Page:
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Rational Exponents

Overview
• Section 10.2 in the textbook:
Simplifying rational exponents
Simplifying rational exponent expressions

Simplifying Rational
Exponents

Rational Exponents
• Thus far, we have only seen integer
exponents
– Ex: 53, x-5
• Possible to have rational (i.e. fractional )
exponents
– Ex: 81/3, y-3/4

Rational Exponents vs Radical
Notation
• Relationship between rational exponents and
radical notation
where p is the power and r is
the radical index
Ex:
• Most calculators take only up to the third root
– How would we evaluate

More on Rational Exponents
• Often helpful to write any negative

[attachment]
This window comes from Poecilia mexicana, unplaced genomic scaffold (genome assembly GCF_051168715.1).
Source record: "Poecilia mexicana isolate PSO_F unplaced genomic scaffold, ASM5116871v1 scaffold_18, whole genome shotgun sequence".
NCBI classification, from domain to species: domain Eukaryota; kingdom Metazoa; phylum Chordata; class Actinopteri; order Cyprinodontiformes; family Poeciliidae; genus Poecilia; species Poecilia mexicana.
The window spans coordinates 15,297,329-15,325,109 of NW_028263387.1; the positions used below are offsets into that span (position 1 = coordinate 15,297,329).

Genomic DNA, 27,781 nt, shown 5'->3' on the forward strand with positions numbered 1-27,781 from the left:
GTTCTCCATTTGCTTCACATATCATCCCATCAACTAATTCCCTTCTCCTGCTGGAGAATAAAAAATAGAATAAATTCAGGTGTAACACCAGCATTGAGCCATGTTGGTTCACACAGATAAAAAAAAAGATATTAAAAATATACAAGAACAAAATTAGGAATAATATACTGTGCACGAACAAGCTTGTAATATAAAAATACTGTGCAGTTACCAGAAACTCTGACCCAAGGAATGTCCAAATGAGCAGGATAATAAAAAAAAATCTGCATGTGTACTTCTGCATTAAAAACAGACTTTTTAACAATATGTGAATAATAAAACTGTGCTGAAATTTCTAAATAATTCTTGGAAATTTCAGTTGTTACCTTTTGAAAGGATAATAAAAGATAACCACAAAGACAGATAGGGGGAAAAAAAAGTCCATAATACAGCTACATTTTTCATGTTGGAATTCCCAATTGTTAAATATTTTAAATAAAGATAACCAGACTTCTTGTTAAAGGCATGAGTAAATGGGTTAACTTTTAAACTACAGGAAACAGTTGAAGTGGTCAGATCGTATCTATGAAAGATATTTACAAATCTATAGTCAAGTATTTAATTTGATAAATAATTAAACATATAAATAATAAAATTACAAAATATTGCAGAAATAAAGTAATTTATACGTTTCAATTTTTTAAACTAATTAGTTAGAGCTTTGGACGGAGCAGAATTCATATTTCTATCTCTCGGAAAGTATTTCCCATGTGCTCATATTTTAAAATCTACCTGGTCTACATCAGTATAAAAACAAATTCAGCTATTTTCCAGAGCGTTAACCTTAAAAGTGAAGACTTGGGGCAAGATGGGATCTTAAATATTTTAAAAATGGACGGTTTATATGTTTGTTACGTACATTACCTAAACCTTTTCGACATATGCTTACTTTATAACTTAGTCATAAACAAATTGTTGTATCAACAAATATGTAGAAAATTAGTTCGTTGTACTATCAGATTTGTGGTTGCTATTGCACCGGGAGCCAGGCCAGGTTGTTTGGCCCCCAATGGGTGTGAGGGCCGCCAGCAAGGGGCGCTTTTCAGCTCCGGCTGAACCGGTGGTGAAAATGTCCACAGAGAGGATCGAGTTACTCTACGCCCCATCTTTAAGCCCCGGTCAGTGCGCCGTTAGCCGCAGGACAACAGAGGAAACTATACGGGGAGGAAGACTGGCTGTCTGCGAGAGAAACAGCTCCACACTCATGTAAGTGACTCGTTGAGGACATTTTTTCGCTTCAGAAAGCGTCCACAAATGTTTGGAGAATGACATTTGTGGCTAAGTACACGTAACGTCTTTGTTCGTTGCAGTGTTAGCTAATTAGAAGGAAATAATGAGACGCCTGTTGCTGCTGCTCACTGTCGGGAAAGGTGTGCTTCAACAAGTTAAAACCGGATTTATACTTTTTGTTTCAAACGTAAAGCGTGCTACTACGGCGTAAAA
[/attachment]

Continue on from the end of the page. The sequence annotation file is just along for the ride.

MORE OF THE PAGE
rational exponents as positive rational
exponents

To evaluate rational exponents:
Convert to radical notation and simplify if
possible

Simplifying Rational Exponents
(Example)

Ex 1: Convert to radical notation and
simplify:


Simplifying Rational Exponent
Expressions
• Exponent rules for integer exponents
apply to rational exponents as well
– Remember them?
Product : xa · xb = xa+b
• Quotient: xa / xb = xa-b
Power : (xa)b = xab

Ex 2: Simplify – leave NO negative
exponents:

Ex 3: Use rational exponents to simplify the
following – leave the final answer in radical
notation:

Summary
• After studying these slides, you should know
how to do the following:
– Simplify rational exponents
– Simplify rational expressions using the exponent rules
Additional Practice
– See the list of suggested problems for 10.2
• Next lesson
– Simplifying Radical Expressions (Section 10.3)

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